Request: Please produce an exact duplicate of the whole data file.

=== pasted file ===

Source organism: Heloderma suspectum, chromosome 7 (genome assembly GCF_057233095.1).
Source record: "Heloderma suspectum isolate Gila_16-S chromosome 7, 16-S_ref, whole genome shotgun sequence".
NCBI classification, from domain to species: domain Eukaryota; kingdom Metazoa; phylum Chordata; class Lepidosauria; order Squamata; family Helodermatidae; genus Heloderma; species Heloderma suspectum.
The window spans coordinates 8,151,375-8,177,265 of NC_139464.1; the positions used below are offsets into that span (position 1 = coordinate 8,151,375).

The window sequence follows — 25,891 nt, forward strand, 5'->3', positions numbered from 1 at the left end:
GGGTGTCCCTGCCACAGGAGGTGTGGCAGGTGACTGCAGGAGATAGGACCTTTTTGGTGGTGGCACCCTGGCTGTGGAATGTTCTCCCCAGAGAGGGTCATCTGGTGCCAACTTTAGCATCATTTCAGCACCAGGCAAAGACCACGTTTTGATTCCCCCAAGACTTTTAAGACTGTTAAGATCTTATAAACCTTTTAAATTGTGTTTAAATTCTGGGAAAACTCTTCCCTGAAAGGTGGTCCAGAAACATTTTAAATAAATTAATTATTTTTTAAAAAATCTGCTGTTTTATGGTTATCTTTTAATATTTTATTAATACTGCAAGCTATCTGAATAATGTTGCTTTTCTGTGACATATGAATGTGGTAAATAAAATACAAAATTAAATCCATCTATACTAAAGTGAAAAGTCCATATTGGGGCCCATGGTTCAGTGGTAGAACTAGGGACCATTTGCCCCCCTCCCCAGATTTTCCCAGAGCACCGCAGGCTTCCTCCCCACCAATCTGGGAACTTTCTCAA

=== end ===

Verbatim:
Source organism: Heloderma suspectum, chromosome 7 (genome assembly GCF_057233095.1).
Source record: "Heloderma suspectum isolate Gila_16-S chromosome 7, 16-S_ref, whole genome shotgun sequence".
NCBI classification, from domain to species: domain Eukaryota; kingdom Metazoa; phylum Chordata; class Lepidosauria; order Squamata; family Helodermatidae; genus Heloderma; species Heloderma suspectum.
The window spans coordinates 8,151,375-8,177,265 of NC_139464.1; the positions used below are offsets into that span (position 1 = coordinate 8,151,375).

The window sequence follows — 25,891 nt, forward strand, 5'->3', positions numbered from 1 at the left end:
GGGTGTCCCTGCCACAGGAGGTGTGGCAGGTGACTGCAGGAGATAGGACCTTTTTGGTGGTGGCACCCTGGCTGTGGAATGTTCTCCCCAGAGAGGGTCATCTGGTGCCAACTTTAGCATCATTTCAGCACCAGGCAAAGACCACGTTTTGATTCCCCCAAGACTTTTAAGACTGTTAAGATCTTATAAACCTTTTAAATTGTGTTTAAATTCTGGGAAAACTCTTCCCTGAAAGGTGGTCCAGAAACATTTTAAATAAATTAATTATTTTTTAAAAAATCTGCTGTTTTATGGTTATCTTTTAATATTTTATTAATACTGCAAGCTATCTGAATAATGTTGCTTTTCTGTGACATATGAATGTGGTAAATAAAATACAAAATTAAATCCATCTATACTAAAGTGAAAAGTCCATATTGGGGCCCATGGTTCAGTGGTAGAACTAGGGACCATTTGCCCCCCTCCCCAGATTTTCCCAGAGCACCGCAGGCTTCCTCCCCACCAATCTGGGAACTTTCTCAA